Cade Doughty shifted his weight onto his back foot and waited for a pitch Saturday. There were two outs and two strikes in the ninth inning of a tie game against Youngstown State. The pitch arrived, a looping curveball that dropped toward the middle of the strike zone. Doughty transferred his weight as he swung and watched a home run leave Alex Box Stadium.
Doughty, LSU’s sophomore second baseman, spread his arms wide. His teammates streamed out of the dugout. They waited for him at home plate. Doughty jumped on the plate, and a huddle of players bounced across the dirt. They ripped off Doughty’s jersey, celebrating a 5-3 win after No. 11 LSU lost the lead in the eighth inning.
“Like I told the team after the game,” coach Paul Mainieri said, “it doesn’t always go according to script.”
Mainieri thought the Tigers (5-1) might cruise toward a win after they scored two runs in the first inning and redshirt junior pitcher AJ Labas threw five scoreless frames. But their hitters sputtered against Youngstown State senior left-hander Collin Floyd, who allowed one more run.
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“It looked like we were going to have a good offensive day, but their left-hander was really crafty,” Mainieri said. “He made it really difficult on us.”
LSU entered the eighth inning with a 3-1 lead. Freshman pitcher Will Hellmers recorded two outs. With Hellmers at 30 pitches in his second career appearance, Mainieri signaled for preseason All-American closer Devin Fontenot. He inherited a runner on first base.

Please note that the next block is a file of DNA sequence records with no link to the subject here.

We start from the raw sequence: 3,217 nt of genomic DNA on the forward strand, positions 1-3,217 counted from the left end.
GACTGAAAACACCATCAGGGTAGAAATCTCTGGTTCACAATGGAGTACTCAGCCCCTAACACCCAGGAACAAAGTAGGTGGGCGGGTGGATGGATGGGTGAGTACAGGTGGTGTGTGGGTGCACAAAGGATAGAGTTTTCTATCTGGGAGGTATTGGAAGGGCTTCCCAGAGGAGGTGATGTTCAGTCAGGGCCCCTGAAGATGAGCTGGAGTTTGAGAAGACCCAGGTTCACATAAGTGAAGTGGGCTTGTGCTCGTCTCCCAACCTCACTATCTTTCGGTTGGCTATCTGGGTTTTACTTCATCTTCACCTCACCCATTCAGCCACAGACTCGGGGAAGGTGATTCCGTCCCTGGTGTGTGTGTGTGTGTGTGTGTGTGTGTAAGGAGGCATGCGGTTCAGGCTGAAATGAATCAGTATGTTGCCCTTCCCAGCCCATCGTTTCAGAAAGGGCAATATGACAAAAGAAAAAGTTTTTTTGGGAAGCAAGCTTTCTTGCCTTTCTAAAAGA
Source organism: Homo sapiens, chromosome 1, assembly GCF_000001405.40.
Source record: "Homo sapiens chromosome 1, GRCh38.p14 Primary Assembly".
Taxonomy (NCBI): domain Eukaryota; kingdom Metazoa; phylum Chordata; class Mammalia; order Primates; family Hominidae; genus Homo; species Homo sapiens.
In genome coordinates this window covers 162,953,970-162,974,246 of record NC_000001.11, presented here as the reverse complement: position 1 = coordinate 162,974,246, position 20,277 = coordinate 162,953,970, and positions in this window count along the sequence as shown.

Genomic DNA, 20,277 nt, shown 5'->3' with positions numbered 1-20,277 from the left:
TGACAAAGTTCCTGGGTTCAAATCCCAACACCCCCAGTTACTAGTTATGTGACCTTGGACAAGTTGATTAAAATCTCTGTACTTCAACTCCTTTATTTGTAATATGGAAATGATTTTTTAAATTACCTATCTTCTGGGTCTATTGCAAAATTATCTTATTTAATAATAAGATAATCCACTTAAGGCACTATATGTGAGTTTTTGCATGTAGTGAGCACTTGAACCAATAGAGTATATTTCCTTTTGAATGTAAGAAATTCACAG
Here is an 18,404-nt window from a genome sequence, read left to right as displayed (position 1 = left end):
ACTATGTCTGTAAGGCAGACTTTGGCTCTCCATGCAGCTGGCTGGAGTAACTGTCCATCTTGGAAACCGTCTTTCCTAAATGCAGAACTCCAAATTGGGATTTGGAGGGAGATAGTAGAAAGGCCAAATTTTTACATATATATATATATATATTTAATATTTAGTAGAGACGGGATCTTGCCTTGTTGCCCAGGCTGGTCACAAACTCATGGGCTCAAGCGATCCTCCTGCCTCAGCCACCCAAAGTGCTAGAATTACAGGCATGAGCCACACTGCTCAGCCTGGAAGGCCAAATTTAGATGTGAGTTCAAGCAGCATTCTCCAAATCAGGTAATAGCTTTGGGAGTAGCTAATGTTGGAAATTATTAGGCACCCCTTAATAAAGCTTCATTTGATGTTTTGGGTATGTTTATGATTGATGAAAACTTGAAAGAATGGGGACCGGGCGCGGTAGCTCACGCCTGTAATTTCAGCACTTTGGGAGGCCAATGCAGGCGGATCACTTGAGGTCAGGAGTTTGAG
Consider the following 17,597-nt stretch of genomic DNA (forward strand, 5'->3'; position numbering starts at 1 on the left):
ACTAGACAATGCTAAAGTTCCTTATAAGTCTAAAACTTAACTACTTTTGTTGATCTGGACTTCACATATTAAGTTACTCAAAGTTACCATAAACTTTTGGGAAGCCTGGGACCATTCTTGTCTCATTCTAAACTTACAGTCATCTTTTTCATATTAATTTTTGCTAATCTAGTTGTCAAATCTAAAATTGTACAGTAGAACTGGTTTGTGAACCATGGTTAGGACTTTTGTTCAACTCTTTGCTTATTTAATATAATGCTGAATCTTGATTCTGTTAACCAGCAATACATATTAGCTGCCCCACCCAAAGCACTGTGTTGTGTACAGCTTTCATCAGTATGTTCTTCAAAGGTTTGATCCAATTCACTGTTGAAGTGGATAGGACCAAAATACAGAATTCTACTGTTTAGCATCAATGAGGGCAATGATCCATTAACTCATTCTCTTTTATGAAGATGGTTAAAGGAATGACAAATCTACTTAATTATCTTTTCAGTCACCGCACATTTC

Entering the game, Fontenot had surrendered one hit this year. He walked the first batter he faced in a full count. Then Fontenot allowed a single through the left side of the infield. Youngstown State (1-6) scored a run.
“He comes in all the time and usually gets out of situations like that,” Labas said. “It was just one of those days.”
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With runners on the corners, Fontenot reached a 2-2 count against Youngstown State center fielder Lucas Nasonti, the last hitter in the lineup. Nasonti fouled two pitches. He dropped the next one into center field. The game-tying run scored. Mainieri believed injured junior outfielder Giovanni DiGiacomo might have caught the ball.
After issuing a walk to load the bases, Fontenot finally recorded the third out. He walked off the field with his head lowered.
“Devin shouldn’t hang his head,” Mainieri said. “I told him after the game 1,000 times in that situation, I would take him 1,000 times again. He’ll be fine.”
Sophomore left-hander Alex Brady replaced Fontenot in the ninth inning. Brady kept the score tied, helped by a diving catch in foul territory by sophomore catcher Alex Milazzo that re-energized LSU’s team.
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Facing the prospect of extra innings, Doughty walked to the plate with two outs. Freshman right fielder Dylan Crews stood on first base after getting hit by a pitch. Crews wanted to steal second. Youngstown State senior right-hander Gary Clift Jr. repeatedly tried to pick off Crews for the final out. Instead, Clift eventually threw the ball past the first baseman. Crews ran to third base.
“Going all the way to third base put a lot of pressure on them because now if you throw a ball in the dirt that gets away from the catcher, the winning run scores,” Mainieri said. “In a pitcher’s mind, he wants to be a little bit extra careful to not throw it in the dirt, probably hung it a little bit, and Cade Doughty took advantage of that.”
Less than a minute after the errant pickoff, Doughty deposited a pitch 412 feet from the batter’s box, rescuing LSU after it lost the lead.
LSU had little time to celebrate. Its game against Nicholls State began one hour and 24 minutes later. As Mainieri conducted a quick news conference, players changed and warmed up for another game.
“OK," Mainieri said, “Let’s go play again. Long day.”